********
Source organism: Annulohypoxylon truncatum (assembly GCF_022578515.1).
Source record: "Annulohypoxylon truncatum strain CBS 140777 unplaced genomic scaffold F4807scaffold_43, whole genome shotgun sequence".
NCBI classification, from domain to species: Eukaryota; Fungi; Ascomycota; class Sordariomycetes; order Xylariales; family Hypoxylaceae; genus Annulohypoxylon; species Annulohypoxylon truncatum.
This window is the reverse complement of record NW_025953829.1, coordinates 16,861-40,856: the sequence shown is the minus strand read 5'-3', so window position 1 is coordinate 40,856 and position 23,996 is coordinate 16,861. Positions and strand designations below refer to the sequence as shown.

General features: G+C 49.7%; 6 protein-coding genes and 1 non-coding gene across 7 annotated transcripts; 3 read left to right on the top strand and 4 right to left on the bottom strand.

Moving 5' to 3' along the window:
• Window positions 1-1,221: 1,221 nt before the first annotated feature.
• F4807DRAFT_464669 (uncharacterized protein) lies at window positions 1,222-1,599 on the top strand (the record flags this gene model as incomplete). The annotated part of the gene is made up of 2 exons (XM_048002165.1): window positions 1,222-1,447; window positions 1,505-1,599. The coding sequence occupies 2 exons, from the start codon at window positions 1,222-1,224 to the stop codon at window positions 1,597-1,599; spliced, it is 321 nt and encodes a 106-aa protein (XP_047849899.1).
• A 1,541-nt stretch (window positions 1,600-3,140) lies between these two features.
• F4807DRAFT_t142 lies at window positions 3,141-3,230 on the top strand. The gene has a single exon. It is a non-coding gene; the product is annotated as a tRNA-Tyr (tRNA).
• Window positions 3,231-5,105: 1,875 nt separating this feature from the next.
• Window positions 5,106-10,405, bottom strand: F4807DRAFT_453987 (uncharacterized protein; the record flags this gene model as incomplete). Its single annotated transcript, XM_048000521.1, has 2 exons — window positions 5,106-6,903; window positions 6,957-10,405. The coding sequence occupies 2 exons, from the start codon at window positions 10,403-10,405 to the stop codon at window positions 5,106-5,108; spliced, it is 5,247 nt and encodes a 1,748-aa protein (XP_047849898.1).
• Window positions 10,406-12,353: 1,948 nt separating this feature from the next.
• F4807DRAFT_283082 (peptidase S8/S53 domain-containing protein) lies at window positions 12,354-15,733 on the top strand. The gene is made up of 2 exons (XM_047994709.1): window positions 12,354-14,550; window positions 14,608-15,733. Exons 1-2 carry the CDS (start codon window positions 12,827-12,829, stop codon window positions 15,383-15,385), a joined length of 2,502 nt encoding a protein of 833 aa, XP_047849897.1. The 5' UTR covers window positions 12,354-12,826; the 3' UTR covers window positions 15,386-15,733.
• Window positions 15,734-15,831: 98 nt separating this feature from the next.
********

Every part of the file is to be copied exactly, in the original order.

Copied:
Source organism: Annulohypoxylon truncatum (assembly GCF_022578515.1).
Source record: "Annulohypoxylon truncatum strain CBS 140777 unplaced genomic scaffold F4807scaffold_43, whole genome shotgun sequence".
NCBI classification, from domain to species: Eukaryota; Fungi; Ascomycota; class Sordariomycetes; order Xylariales; family Hypoxylaceae; genus Annulohypoxylon; species Annulohypoxylon truncatum.
This window is the reverse complement of record NW_025953829.1, coordinates 16,861-40,856: the sequence shown is the minus strand read 5'-3', so window position 1 is coordinate 40,856 and position 23,996 is coordinate 16,861. Positions and strand designations below refer to the sequence as shown.

General features: G+C 49.7%; 6 protein-coding genes and 1 non-coding gene across 7 annotated transcripts; 3 read left to right on the top strand and 4 right to left on the bottom strand.

Moving 5' to 3' along the window:
• Window positions 1-1,221: 1,221 nt before the first annotated feature.
• F4807DRAFT_464669 (uncharacterized protein) lies at window positions 1,222-1,599 on the top strand (the record flags this gene model as incomplete). The annotated part of the gene is made up of 2 exons (XM_048002165.1): window positions 1,222-1,447; window positions 1,505-1,599. The coding sequence occupies 2 exons, from the start codon at window positions 1,222-1,224 to the stop codon at window positions 1,597-1,599; spliced, it is 321 nt and encodes a 106-aa protein (XP_047849899.1).
• A 1,541-nt stretch (window positions 1,600-3,140) lies between these two features.
• F4807DRAFT_t142 lies at window positions 3,141-3,230 on the top strand. The gene has a single exon. It is a non-coding gene; the product is annotated as a tRNA-Tyr (tRNA).
• Window positions 3,231-5,105: 1,875 nt separating this feature from the next.
• Window positions 5,106-10,405, bottom strand: F4807DRAFT_453987 (uncharacterized protein; the record flags this gene model as incomplete). Its single annotated transcript, XM_048000521.1, has 2 exons — window positions 5,106-6,903; window positions 6,957-10,405. The coding sequence occupies 2 exons, from the start codon at window positions 10,403-10,405 to the stop codon at window positions 5,106-5,108; spliced, it is 5,247 nt and encodes a 1,748-aa protein (XP_047849898.1).
• Window positions 10,406-12,353: 1,948 nt separating this feature from the next.
• F4807DRAFT_283082 (peptidase S8/S53 domain-containing protein) lies at window positions 12,354-15,733 on the top strand. The gene is made up of 2 exons (XM_047994709.1): window positions 12,354-14,550; window positions 14,608-15,733. Exons 1-2 carry the CDS (start codon window positions 12,827-12,829, stop codon window positions 15,383-15,385), a joined length of 2,502 nt encoding a protein of 833 aa, XP_047849897.1. The 5' UTR covers window positions 12,354-12,826; the 3' UTR covers window positions 15,386-15,733.
• Window positions 15,734-15,831: 98 nt separating this feature from the next.